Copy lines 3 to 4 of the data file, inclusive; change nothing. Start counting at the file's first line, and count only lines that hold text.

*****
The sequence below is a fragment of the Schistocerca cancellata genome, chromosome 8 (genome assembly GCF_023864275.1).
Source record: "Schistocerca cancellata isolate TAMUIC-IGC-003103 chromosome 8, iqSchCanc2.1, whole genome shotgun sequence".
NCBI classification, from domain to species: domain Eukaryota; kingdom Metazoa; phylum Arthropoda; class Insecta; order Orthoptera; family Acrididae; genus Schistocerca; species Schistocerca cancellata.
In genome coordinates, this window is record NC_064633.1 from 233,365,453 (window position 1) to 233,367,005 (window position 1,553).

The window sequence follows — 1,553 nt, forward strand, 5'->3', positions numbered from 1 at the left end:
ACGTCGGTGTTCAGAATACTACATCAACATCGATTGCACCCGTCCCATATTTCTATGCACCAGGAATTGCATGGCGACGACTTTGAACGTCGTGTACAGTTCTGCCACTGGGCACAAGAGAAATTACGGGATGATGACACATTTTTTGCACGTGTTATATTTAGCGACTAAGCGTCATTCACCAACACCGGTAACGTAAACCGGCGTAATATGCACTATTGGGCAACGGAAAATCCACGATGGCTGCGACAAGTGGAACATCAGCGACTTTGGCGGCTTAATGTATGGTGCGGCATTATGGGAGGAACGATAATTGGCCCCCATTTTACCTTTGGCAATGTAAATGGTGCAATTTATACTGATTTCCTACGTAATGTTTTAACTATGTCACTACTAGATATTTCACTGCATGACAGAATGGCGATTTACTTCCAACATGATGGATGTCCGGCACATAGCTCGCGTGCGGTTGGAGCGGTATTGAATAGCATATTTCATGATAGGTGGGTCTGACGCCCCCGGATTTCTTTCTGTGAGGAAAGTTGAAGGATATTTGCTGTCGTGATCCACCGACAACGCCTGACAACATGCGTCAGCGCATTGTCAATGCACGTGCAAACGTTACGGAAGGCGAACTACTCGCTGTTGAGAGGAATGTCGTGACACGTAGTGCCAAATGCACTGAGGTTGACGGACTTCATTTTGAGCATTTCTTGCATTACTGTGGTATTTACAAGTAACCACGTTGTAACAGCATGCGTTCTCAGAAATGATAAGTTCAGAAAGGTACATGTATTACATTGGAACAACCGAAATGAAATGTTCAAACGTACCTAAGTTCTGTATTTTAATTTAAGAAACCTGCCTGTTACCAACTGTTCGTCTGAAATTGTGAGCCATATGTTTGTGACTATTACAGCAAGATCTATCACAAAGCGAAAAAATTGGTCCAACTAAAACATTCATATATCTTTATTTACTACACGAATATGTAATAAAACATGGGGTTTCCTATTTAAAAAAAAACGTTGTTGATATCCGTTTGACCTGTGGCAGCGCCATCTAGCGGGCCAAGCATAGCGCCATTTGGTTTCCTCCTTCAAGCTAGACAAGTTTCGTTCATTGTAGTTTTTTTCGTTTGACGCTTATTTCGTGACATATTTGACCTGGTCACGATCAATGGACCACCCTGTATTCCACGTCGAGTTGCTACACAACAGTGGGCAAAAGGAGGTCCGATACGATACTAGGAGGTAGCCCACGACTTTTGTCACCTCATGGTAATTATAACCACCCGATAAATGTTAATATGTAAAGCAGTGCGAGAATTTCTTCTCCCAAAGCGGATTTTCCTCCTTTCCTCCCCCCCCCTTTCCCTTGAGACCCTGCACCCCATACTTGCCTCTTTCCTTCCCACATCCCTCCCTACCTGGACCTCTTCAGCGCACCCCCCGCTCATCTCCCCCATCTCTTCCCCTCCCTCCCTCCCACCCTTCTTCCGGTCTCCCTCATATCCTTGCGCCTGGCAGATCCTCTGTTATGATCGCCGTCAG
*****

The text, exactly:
NCBI classification, from domain to species: domain Eukaryota; kingdom Metazoa; phylum Arthropoda; class Insecta; order Orthoptera; family Acrididae; genus Schistocerca; species Schistocerca cancellata.
In genome coordinates, this window is record NC_064633.1 from 233,365,453 (window position 1) to 233,367,005 (window position 1,553).